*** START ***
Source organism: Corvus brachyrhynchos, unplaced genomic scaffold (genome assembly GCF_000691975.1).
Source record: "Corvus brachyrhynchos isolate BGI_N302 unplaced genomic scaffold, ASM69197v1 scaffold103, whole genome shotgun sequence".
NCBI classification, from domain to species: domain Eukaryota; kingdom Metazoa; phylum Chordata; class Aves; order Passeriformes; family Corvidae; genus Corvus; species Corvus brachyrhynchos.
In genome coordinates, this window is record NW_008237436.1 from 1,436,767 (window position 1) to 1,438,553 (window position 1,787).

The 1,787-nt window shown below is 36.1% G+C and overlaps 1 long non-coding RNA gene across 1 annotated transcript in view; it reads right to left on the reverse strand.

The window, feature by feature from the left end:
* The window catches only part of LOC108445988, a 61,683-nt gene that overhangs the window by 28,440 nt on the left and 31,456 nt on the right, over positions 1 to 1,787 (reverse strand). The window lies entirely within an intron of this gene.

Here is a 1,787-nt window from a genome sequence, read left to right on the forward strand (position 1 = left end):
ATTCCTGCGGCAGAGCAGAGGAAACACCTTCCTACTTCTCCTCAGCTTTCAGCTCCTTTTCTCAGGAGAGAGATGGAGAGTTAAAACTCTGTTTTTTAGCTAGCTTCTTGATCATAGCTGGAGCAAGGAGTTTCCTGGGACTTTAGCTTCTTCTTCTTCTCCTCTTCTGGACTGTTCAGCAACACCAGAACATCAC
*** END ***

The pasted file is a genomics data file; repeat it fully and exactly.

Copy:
Source organism: Corvus brachyrhynchos, unplaced genomic scaffold (genome assembly GCF_000691975.1).
Source record: "Corvus brachyrhynchos isolate BGI_N302 unplaced genomic scaffold, ASM69197v1 scaffold103, whole genome shotgun sequence".
NCBI classification, from domain to species: domain Eukaryota; kingdom Metazoa; phylum Chordata; class Aves; order Passeriformes; family Corvidae; genus Corvus; species Corvus brachyrhynchos.
In genome coordinates, this window is record NW_008237436.1 from 1,436,767 (window position 1) to 1,438,553 (window position 1,787).

The 1,787-nt window shown below is 36.1% G+C and overlaps 1 long non-coding RNA gene across 1 annotated transcript in view; it reads right to left on the reverse strand.

The window, feature by feature from the left end:
* The window catches only part of LOC108445988, a 61,683-nt gene that overhangs the window by 28,440 nt on the left and 31,456 nt on the right, over positions 1 to 1,787 (reverse strand). The window lies entirely within an intron of this gene.

Here is a 1,787-nt window from a genome sequence, read left to right on the forward strand (position 1 = left end):
ATTCCTGCGGCAGAGCAGAGGAAACACCTTCCTACTTCTCCTCAGCTTTCAGCTCCTTTTCTCAGGAGAGAGATGGAGAGTTAAAACTCTGTTTTTTAGCTAGCTTCTTGATCATAGCTGGAGCAAGGAGTTTCCTGGGACTTTAGCTTCTTCTTCTTCTCCTCTTCTGGACTGTTCAGCAACACCAGAACATCAC